“It took almost thirty years for professional basketball to return to Minnesota after owner Bob Short relocated the Minneapolis Lakers to Los Angeles in 1960. A “Name the Franchise” contest was organized in October 1986 to come up with a moniker for a possible expansion team for Minnesota. There were a total of 6,076 submissions with 1,284 distinct nicknames, with the most popular being “Timberwolves” and “Polars.” The moniker “Timberwolves” was chosen by Minnesota’s 842 city councils as the winner.”

Since their entry into the NBA, the Minnesota Timberwolves have struggled. In the previous 14 seasons, they’ve only reached the playoffs once and never advanced beyond the conference finals.


9. Mounties of Vancouver

In 1994, the NBA expanded to Canada, with two cities receiving expansion franchises, one of which being Vancouver. The club owner favored the Mounties, but the fans opposed, delaying the name selection for another year. Following the success of a local newspaper’s name-the-team contest, the franchise decided to go with the Grizzlies, a bear species native to the area. Despite a $100 million offer from FedEx to rename the club the Express, the team relocated to Memphis in 2001 and kept the moniker.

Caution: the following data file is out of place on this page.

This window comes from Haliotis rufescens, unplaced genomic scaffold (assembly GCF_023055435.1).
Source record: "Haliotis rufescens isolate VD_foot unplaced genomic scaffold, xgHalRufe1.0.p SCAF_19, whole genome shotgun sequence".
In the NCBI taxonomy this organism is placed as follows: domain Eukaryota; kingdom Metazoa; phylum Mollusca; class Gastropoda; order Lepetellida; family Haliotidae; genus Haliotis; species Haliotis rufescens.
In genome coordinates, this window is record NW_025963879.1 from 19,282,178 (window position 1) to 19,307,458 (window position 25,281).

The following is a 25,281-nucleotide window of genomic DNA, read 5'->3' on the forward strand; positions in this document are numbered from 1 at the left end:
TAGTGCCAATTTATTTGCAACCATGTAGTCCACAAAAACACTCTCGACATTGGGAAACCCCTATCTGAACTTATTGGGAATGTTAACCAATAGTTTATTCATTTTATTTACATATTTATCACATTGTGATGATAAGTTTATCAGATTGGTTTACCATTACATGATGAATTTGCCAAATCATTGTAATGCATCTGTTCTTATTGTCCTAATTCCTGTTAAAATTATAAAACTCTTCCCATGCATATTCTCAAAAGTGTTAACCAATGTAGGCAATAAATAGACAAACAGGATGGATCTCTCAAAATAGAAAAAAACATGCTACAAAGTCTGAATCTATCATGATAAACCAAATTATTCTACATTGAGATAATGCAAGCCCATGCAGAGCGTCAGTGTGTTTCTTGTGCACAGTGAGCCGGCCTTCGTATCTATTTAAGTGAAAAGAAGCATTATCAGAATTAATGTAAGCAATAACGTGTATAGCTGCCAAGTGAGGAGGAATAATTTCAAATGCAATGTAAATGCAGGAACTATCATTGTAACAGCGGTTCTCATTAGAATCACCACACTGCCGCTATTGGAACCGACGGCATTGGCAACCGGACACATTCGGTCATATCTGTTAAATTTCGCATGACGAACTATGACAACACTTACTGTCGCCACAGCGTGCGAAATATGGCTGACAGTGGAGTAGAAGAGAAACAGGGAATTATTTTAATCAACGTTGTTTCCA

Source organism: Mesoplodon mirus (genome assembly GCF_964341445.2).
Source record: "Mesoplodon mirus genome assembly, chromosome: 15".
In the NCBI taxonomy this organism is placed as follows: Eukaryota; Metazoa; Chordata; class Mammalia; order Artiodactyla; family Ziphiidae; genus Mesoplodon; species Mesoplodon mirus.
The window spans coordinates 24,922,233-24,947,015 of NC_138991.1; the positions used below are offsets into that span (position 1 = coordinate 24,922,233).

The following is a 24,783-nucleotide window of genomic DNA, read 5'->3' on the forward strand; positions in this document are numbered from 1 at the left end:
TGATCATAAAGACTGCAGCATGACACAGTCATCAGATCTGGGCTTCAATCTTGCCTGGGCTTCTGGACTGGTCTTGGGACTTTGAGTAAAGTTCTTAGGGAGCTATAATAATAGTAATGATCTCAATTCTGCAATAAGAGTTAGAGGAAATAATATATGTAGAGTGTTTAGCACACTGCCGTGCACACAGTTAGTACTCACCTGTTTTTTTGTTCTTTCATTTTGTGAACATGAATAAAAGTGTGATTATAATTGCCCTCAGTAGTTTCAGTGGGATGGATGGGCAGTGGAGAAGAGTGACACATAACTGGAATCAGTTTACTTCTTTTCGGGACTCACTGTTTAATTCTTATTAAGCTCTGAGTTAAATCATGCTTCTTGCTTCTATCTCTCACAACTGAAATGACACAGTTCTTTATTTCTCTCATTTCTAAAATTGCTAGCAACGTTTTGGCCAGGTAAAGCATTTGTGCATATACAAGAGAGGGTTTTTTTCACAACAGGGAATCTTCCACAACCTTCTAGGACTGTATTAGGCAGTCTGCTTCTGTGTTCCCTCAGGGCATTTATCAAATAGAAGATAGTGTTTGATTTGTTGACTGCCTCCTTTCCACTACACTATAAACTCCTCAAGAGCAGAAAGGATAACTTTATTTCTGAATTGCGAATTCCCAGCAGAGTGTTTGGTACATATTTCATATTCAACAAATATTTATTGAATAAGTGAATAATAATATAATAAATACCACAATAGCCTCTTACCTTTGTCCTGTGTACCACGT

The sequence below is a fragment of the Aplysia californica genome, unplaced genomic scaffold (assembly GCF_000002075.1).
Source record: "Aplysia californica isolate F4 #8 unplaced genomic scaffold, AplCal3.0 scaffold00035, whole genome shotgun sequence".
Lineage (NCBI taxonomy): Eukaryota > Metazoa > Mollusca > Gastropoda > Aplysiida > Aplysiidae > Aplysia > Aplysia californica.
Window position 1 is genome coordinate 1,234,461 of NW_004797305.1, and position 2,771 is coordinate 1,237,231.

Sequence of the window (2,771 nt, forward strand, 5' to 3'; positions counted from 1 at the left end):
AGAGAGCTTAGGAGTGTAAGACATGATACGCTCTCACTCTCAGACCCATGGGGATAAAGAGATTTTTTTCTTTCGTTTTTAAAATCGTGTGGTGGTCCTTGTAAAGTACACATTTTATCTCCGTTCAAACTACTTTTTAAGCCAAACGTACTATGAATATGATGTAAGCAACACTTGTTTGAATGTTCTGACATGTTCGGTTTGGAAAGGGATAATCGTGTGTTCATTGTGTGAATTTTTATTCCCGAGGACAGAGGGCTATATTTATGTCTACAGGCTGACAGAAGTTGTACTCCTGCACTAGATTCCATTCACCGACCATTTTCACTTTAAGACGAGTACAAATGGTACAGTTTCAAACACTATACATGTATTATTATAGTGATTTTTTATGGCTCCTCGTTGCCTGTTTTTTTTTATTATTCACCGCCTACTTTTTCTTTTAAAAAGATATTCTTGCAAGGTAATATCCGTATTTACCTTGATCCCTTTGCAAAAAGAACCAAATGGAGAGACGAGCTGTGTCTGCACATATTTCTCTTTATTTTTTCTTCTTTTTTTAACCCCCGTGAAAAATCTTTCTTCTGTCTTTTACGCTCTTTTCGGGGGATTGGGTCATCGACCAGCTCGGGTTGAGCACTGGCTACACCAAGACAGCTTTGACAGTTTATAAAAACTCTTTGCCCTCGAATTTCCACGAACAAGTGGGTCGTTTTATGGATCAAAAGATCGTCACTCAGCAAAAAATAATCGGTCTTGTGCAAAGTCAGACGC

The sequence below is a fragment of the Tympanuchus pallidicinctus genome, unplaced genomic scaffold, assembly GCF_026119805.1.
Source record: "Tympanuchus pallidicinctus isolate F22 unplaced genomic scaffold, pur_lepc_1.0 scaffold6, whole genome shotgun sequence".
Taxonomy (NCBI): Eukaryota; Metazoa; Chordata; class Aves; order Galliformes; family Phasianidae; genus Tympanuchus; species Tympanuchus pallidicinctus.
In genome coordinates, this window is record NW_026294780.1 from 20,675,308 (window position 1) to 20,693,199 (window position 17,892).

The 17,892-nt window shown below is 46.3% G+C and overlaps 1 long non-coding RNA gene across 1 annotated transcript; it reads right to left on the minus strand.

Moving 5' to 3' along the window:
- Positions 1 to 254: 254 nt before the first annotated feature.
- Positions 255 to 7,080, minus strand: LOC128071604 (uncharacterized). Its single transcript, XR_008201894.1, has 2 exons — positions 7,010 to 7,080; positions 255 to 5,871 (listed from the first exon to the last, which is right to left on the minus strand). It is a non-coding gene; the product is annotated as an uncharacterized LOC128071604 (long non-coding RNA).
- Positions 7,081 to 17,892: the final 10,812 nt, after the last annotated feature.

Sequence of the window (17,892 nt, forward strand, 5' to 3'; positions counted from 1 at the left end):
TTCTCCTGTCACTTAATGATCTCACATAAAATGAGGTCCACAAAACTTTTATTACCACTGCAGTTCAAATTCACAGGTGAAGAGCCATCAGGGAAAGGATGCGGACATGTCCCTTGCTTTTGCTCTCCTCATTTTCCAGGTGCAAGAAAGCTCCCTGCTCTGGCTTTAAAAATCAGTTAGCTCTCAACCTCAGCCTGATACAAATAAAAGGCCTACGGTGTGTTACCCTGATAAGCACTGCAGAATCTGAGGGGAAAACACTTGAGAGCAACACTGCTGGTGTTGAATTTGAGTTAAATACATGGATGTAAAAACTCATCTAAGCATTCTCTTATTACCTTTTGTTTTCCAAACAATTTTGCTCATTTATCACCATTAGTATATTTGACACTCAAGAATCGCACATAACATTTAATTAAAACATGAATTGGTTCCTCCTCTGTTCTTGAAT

Mounties was offered as a homage to the Royal Canadian Mounted Police, according to Ethan Trex of the Wall Street Journal:

“When the Vancouver Mounties were given an NBA club for the 1995 season, they wanted to name themselves the Vancouver Mounties. The name seemed a suitable homage to the Royal Canadian Mounted Police’s valor. The proposal met a roadblock, however, when the Mounties made it plain that they didn’t want their name put on the expanded brand, no doubt wary of potential cultural crossovers following Dudley Do-Right.”